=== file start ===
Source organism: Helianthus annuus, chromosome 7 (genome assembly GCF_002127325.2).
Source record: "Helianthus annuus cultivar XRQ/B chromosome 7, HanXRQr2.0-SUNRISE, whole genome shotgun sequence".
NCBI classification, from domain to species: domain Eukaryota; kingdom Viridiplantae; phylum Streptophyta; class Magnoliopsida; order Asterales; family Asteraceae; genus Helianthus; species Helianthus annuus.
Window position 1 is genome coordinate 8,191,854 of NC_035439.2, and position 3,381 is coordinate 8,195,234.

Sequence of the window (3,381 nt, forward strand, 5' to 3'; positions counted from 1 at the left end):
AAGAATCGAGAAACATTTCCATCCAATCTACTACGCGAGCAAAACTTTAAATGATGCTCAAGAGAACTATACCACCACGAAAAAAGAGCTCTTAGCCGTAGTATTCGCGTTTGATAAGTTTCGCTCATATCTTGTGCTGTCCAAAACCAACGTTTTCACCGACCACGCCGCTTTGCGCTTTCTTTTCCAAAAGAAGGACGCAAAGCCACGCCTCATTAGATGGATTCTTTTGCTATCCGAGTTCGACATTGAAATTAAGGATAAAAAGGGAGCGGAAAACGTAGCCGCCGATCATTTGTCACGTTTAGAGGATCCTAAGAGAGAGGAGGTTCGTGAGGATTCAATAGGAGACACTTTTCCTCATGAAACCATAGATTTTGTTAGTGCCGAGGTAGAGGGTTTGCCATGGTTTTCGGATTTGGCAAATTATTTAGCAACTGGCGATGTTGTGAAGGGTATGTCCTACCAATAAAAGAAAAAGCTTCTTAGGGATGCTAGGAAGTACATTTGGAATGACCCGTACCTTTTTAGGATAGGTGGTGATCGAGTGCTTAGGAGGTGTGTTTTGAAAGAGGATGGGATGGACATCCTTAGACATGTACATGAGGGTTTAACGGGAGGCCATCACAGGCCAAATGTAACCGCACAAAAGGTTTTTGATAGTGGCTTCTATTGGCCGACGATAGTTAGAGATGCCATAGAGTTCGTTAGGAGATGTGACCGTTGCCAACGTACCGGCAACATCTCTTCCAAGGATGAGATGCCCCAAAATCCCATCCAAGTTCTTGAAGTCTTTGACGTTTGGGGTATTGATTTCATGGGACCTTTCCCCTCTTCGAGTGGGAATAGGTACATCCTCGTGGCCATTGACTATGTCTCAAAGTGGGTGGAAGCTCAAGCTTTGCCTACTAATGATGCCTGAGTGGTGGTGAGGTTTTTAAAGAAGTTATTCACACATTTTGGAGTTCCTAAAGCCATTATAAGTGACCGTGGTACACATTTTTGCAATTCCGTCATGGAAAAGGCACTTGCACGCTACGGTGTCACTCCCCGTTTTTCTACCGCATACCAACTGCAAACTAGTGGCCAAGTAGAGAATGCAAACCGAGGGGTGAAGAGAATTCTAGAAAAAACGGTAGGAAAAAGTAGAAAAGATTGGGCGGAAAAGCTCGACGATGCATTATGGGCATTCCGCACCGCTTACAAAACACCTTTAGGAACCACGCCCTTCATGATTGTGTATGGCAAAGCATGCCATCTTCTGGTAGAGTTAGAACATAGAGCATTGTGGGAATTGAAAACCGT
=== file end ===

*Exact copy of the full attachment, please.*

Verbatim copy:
Source organism: Helianthus annuus, chromosome 7 (genome assembly GCF_002127325.2).
Source record: "Helianthus annuus cultivar XRQ/B chromosome 7, HanXRQr2.0-SUNRISE, whole genome shotgun sequence".
NCBI classification, from domain to species: domain Eukaryota; kingdom Viridiplantae; phylum Streptophyta; class Magnoliopsida; order Asterales; family Asteraceae; genus Helianthus; species Helianthus annuus.
Window position 1 is genome coordinate 8,191,854 of NC_035439.2, and position 3,381 is coordinate 8,195,234.

Sequence of the window (3,381 nt, forward strand, 5' to 3'; positions counted from 1 at the left end):
AAGAATCGAGAAACATTTCCATCCAATCTACTACGCGAGCAAAACTTTAAATGATGCTCAAGAGAACTATACCACCACGAAAAAAGAGCTCTTAGCCGTAGTATTCGCGTTTGATAAGTTTCGCTCATATCTTGTGCTGTCCAAAACCAACGTTTTCACCGACCACGCCGCTTTGCGCTTTCTTTTCCAAAAGAAGGACGCAAAGCCACGCCTCATTAGATGGATTCTTTTGCTATCCGAGTTCGACATTGAAATTAAGGATAAAAAGGGAGCGGAAAACGTAGCCGCCGATCATTTGTCACGTTTAGAGGATCCTAAGAGAGAGGAGGTTCGTGAGGATTCAATAGGAGACACTTTTCCTCATGAAACCATAGATTTTGTTAGTGCCGAGGTAGAGGGTTTGCCATGGTTTTCGGATTTGGCAAATTATTTAGCAACTGGCGATGTTGTGAAGGGTATGTCCTACCAATAAAAGAAAAAGCTTCTTAGGGATGCTAGGAAGTACATTTGGAATGACCCGTACCTTTTTAGGATAGGTGGTGATCGAGTGCTTAGGAGGTGTGTTTTGAAAGAGGATGGGATGGACATCCTTAGACATGTACATGAGGGTTTAACGGGAGGCCATCACAGGCCAAATGTAACCGCACAAAAGGTTTTTGATAGTGGCTTCTATTGGCCGACGATAGTTAGAGATGCCATAGAGTTCGTTAGGAGATGTGACCGTTGCCAACGTACCGGCAACATCTCTTCCAAGGATGAGATGCCCCAAAATCCCATCCAAGTTCTTGAAGTCTTTGACGTTTGGGGTATTGATTTCATGGGACCTTTCCCCTCTTCGAGTGGGAATAGGTACATCCTCGTGGCCATTGACTATGTCTCAAAGTGGGTGGAAGCTCAAGCTTTGCCTACTAATGATGCCTGAGTGGTGGTGAGGTTTTTAAAGAAGTTATTCACACATTTTGGAGTTCCTAAAGCCATTATAAGTGACCGTGGTACACATTTTTGCAATTCCGTCATGGAAAAGGCACTTGCACGCTACGGTGTCACTCCCCGTTTTTCTACCGCATACCAACTGCAAACTAGTGGCCAAGTAGAGAATGCAAACCGAGGGGTGAAGAGAATTCTAGAAAAAACGGTAGGAAAAAGTAGAAAAGATTGGGCGGAAAAGCTCGACGATGCATTATGGGCATTCCGCACCGCTTACAAAACACCTTTAGGAACCACGCCCTTCATGATTGTGTATGGCAAAGCATGCCATCTTCTGGTAGAGTTAGAACATAGAGCATTGTGGGAATTGAAAACCGT